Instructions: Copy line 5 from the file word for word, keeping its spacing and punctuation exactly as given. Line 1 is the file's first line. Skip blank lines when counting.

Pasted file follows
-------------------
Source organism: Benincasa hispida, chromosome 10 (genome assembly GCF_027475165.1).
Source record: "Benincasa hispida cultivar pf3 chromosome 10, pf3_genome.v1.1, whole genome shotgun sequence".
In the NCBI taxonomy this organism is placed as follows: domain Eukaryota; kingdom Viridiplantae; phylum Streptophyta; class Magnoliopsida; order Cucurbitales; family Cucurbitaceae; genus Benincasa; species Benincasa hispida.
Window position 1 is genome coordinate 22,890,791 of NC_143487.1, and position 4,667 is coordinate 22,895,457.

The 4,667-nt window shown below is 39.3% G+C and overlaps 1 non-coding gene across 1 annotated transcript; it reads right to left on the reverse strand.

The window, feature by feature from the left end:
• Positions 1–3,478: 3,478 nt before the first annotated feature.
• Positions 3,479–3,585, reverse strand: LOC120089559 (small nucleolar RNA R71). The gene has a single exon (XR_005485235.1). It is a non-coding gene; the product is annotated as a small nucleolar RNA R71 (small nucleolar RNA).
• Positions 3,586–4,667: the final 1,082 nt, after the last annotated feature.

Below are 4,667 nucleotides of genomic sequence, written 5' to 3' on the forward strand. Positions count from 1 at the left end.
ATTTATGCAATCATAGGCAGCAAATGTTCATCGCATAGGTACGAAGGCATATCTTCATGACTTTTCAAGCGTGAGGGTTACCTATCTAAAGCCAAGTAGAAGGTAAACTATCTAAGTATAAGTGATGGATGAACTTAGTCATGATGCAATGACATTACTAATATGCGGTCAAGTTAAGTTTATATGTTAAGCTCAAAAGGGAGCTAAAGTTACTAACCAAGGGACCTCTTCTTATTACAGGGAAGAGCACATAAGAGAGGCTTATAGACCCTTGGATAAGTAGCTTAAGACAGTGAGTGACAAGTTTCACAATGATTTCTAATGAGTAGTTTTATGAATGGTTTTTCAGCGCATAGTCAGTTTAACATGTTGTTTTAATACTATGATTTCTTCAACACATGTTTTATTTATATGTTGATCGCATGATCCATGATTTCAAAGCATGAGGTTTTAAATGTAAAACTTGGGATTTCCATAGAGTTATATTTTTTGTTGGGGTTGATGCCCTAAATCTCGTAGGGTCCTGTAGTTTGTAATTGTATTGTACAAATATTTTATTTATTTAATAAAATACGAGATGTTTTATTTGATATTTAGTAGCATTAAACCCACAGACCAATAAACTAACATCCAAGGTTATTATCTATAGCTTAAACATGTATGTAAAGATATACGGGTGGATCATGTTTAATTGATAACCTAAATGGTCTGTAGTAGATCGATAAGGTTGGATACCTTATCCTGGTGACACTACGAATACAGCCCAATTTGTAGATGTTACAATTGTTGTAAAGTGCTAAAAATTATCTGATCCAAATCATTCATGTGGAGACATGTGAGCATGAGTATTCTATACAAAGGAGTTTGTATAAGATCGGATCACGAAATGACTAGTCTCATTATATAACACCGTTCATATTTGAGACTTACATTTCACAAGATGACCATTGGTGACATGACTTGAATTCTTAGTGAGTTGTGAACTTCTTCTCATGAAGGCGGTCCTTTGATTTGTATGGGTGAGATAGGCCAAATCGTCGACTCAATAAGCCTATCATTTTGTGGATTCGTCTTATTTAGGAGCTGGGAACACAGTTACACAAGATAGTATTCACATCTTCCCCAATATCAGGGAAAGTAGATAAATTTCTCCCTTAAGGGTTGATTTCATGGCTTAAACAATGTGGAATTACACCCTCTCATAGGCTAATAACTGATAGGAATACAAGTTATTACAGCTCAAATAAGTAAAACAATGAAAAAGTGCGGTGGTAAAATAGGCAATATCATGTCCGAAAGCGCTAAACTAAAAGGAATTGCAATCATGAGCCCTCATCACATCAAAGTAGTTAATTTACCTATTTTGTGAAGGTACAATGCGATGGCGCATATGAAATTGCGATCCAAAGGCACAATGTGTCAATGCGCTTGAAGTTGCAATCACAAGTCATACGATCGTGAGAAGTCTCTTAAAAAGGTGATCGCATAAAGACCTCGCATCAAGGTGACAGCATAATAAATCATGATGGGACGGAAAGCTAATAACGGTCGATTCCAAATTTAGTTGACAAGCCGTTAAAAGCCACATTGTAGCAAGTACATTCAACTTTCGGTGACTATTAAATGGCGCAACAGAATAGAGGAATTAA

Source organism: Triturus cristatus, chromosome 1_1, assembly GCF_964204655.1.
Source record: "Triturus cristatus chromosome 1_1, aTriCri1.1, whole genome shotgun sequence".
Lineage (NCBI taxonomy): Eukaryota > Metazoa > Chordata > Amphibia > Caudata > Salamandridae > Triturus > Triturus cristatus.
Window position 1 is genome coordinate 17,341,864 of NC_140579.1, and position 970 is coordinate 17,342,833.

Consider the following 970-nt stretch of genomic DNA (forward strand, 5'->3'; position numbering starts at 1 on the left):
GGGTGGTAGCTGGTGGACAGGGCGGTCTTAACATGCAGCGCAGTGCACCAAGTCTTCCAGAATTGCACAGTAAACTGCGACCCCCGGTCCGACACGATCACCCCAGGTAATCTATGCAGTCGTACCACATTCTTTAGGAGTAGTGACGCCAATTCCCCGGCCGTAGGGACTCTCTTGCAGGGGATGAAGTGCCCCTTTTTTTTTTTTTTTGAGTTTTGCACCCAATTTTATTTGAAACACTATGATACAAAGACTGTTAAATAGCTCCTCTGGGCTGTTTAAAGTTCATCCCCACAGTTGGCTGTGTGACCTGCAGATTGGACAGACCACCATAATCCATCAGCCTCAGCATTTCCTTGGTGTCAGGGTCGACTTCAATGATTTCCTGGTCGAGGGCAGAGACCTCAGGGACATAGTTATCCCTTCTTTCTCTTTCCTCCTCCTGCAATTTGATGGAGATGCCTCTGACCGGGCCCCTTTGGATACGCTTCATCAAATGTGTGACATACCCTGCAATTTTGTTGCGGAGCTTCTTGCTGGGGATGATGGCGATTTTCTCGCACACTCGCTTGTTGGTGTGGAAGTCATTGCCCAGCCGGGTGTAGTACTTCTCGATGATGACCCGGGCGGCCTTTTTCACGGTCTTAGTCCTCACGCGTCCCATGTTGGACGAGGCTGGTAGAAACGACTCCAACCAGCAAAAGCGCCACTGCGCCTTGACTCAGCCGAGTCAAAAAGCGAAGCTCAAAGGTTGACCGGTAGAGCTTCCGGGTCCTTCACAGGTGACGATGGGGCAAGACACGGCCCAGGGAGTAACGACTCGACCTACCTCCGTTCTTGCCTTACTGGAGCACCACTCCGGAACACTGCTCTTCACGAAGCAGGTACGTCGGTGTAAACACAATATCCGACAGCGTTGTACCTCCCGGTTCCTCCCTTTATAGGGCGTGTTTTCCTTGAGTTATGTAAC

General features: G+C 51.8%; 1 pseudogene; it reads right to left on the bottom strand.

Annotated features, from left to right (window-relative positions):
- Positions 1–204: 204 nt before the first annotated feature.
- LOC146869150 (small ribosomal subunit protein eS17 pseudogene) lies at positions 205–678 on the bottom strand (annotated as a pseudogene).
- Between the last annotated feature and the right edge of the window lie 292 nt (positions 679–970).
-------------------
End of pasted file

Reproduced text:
The 4,667-nt window shown below is 39.3% G+C and overlaps 1 non-coding gene across 1 annotated transcript; it reads right to left on the reverse strand.